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April 1, 2008


Jim Mooney, 1919-2008

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Jim Mooney, one of the most versatile creators in mainstream comic book history whose prolific output graced nearly every year of the North American comic book industry's existence, and an artist that enjoyed memorable runs at both Marvel and DC Comics, died in Florida on March 30. He was 88 years old.

imageMooney was born in Los Angeles and went to New York in 1940 in search of artistic work, eyeballing the comics industry for the relatively crude nature of a lot of its output. His first jobs came from Ace; he then moved to Timely Comics (later Marvel) where he met editor and lifelong close friend Stan Lee. Lee didn't have a lot of work for the young artist, so he worked at a variety of houses: Fox, Quality, Fiction House among them. He worked on staff at Quality and Fiction House. Mooney also spent a short amount of time working for the Eisner-Iger studio/shop. During this time he worked in the superhero genre but also in funny animal comics, which were particularly popular near the end of World War II.

Mooney described the peculiar nature of working in the then-deplored comics industry in an interview with Adelaide Comics:
I was exposed occasionally to people's feelings, that if you were doing comics you might do better if you went out on the street and pimped. [laughter] And you'd make money instead of having a bad reputation and making very little. I was somewhat sensitive to it, but not too much. A little later Stan came up to visit me when I was living up in Woodstock, New York. One of the guys I knew was a gun dealer and later was doing some pretty unsavory things, selling guns to different countries that might be getting ready for revolution [laughter] but he felt that comics were utterly reprehensible and he came over to talk to us and he asked Stan what he was doing and Stan said, "Well, I'm into publishing." He said, "Oh, what are you publishing?" and Stan very reluctantly said "Comics." The guy said, "Comics!! You're doing that terrible stuff?" [laughter] Stan handled it very nicely but it was a rather sticky, embarrassing situation.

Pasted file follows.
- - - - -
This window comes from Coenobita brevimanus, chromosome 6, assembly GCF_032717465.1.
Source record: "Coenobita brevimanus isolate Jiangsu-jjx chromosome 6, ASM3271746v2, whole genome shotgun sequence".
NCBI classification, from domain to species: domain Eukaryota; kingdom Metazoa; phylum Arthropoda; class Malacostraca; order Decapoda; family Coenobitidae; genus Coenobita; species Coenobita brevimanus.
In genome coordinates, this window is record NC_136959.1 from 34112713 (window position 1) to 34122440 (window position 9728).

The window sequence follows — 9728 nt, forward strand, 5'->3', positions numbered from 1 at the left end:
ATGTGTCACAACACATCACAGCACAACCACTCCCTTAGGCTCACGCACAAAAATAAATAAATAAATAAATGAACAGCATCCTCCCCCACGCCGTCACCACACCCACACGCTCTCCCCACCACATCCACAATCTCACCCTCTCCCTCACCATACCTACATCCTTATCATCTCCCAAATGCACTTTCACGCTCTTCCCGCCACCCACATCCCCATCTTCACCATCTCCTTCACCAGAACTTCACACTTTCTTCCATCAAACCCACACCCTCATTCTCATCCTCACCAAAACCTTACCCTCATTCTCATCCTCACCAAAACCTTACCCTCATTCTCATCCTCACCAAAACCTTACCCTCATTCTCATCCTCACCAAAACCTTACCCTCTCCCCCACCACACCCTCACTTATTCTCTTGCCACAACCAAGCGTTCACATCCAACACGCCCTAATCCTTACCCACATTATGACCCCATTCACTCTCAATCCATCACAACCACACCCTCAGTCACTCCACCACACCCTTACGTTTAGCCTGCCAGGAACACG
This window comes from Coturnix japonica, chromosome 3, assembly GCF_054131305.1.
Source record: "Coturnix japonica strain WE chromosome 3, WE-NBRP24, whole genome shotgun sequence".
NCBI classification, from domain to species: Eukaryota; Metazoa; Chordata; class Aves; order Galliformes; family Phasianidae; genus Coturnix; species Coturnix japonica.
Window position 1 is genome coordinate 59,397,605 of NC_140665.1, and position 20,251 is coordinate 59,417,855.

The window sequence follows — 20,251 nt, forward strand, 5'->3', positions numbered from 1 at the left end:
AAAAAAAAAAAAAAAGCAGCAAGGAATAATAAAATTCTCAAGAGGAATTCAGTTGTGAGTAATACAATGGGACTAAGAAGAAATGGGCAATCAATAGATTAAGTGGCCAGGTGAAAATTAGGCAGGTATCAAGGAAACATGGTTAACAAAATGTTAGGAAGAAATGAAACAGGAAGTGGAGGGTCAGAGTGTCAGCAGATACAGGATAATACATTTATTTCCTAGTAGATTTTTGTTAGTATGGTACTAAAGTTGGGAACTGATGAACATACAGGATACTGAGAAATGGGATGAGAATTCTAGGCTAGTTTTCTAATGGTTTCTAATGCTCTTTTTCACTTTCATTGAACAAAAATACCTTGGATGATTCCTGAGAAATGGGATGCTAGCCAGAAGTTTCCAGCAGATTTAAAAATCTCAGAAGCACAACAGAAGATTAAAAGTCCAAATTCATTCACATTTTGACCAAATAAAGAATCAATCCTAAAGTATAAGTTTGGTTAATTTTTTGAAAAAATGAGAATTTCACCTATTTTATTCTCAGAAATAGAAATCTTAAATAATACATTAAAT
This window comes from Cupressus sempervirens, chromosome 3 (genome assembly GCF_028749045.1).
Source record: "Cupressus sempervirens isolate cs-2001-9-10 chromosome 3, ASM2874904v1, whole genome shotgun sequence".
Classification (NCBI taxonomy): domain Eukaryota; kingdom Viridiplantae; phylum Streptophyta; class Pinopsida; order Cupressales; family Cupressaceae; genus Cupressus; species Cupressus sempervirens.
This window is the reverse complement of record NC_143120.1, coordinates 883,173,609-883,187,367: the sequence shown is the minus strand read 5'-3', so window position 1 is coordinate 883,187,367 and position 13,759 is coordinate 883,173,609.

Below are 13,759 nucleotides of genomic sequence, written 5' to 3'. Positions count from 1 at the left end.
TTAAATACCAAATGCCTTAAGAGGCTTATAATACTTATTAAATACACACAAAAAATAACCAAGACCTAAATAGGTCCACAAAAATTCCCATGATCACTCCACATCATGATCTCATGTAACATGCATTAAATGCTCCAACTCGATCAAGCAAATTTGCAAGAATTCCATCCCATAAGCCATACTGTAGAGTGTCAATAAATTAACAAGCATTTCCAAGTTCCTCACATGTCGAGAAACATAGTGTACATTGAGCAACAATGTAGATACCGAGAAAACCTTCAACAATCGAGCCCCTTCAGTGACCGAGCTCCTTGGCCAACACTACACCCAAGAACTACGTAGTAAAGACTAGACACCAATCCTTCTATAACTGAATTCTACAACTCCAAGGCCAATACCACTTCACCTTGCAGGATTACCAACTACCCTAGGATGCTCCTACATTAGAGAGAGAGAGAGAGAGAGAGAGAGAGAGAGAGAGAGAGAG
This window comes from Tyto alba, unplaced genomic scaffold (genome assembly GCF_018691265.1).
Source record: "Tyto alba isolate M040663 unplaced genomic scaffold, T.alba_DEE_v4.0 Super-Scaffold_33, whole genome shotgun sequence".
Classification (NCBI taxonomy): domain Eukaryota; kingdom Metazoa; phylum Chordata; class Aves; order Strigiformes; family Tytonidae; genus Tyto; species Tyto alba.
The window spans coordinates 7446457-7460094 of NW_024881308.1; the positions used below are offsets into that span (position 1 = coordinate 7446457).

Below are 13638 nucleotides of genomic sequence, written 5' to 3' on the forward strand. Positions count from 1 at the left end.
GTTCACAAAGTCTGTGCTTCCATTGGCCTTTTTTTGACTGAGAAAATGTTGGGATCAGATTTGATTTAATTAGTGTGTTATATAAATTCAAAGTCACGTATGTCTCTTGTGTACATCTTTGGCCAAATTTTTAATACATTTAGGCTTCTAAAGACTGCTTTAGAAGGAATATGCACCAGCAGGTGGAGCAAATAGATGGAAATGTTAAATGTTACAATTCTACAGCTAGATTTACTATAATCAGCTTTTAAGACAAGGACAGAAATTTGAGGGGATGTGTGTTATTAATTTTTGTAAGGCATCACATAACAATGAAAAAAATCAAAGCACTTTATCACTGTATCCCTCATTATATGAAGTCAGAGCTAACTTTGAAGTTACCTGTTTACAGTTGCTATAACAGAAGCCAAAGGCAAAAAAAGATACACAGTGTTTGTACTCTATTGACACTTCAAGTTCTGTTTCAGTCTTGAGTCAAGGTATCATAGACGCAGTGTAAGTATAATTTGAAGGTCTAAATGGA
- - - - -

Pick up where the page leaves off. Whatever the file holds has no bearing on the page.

imageAfter World War II, Mooney settled into a long run at top publishing house DC Comics, where he drew the bulk of his comics work for the next two decades. (One memorable side trip was a brief run for 1950s Marvel iteration Atlas on its Loma, The Jungle Queen title.) This made him one of those rare artists that moves from a variety of knock-offs of a character (in this case DC's popular Batman) to drawing the adventures of the character itself. In addition to his run on Batman features, Mooney drew issues of the influential team book World's Finest, and a number of features starring characters and concepts Superboy, Supergirl, Dial H For Hero, and Tommy Tomorrow. The Supergirl run may be his most fondly remembered. He drew that character from her second adventure well into the 1960s.